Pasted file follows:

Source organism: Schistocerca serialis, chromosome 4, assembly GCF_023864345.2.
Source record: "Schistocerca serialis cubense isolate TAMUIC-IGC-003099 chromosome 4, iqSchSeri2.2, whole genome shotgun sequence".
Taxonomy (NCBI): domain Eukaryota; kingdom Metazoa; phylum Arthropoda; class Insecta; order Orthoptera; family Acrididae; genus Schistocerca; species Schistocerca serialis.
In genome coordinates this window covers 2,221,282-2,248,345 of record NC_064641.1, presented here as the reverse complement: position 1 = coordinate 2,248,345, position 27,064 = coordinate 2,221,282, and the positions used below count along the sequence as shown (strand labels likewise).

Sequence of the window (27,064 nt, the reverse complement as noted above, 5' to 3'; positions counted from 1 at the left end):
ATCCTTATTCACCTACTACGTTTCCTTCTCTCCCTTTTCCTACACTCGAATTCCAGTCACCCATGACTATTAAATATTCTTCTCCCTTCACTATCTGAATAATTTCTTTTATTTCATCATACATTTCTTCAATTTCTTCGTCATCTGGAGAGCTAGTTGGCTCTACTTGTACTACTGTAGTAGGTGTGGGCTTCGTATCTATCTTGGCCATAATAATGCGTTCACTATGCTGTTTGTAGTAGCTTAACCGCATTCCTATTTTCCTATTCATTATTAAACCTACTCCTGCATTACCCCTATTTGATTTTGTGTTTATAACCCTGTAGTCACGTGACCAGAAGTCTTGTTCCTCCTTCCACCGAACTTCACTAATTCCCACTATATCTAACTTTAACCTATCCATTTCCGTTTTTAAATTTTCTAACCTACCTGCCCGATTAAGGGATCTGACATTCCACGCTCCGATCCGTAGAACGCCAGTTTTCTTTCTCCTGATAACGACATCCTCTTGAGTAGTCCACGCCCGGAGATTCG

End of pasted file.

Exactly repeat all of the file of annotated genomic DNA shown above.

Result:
Source organism: Schistocerca serialis, chromosome 4, assembly GCF_023864345.2.
Source record: "Schistocerca serialis cubense isolate TAMUIC-IGC-003099 chromosome 4, iqSchSeri2.2, whole genome shotgun sequence".
Taxonomy (NCBI): domain Eukaryota; kingdom Metazoa; phylum Arthropoda; class Insecta; order Orthoptera; family Acrididae; genus Schistocerca; species Schistocerca serialis.
In genome coordinates this window covers 2,221,282-2,248,345 of record NC_064641.1, presented here as the reverse complement: position 1 = coordinate 2,248,345, position 27,064 = coordinate 2,221,282, and the positions used below count along the sequence as shown (strand labels likewise).

Sequence of the window (27,064 nt, the reverse complement as noted above, 5' to 3'; positions counted from 1 at the left end):
ATCCTTATTCACCTACTACGTTTCCTTCTCTCCCTTTTCCTACACTCGAATTCCAGTCACCCATGACTATTAAATATTCTTCTCCCTTCACTATCTGAATAATTTCTTTTATTTCATCATACATTTCTTCAATTTCTTCGTCATCTGGAGAGCTAGTTGGCTCTACTTGTACTACTGTAGTAGGTGTGGGCTTCGTATCTATCTTGGCCATAATAATGCGTTCACTATGCTGTTTGTAGTAGCTTAACCGCATTCCTATTTTCCTATTCATTATTAAACCTACTCCTGCATTACCCCTATTTGATTTTGTGTTTATAACCCTGTAGTCACGTGACCAGAAGTCTTGTTCCTCCTTCCACCGAACTTCACTAATTCCCACTATATCTAACTTTAACCTATCCATTTCCGTTTTTAAATTTTCTAACCTACCTGCCCGATTAAGGGATCTGACATTCCACGCTCCGATCCGTAGAACGCCAGTTTTCTTTCTCCTGATAACGACATCCTCTTGAGTAGTCCACGCCCGGAGATTCG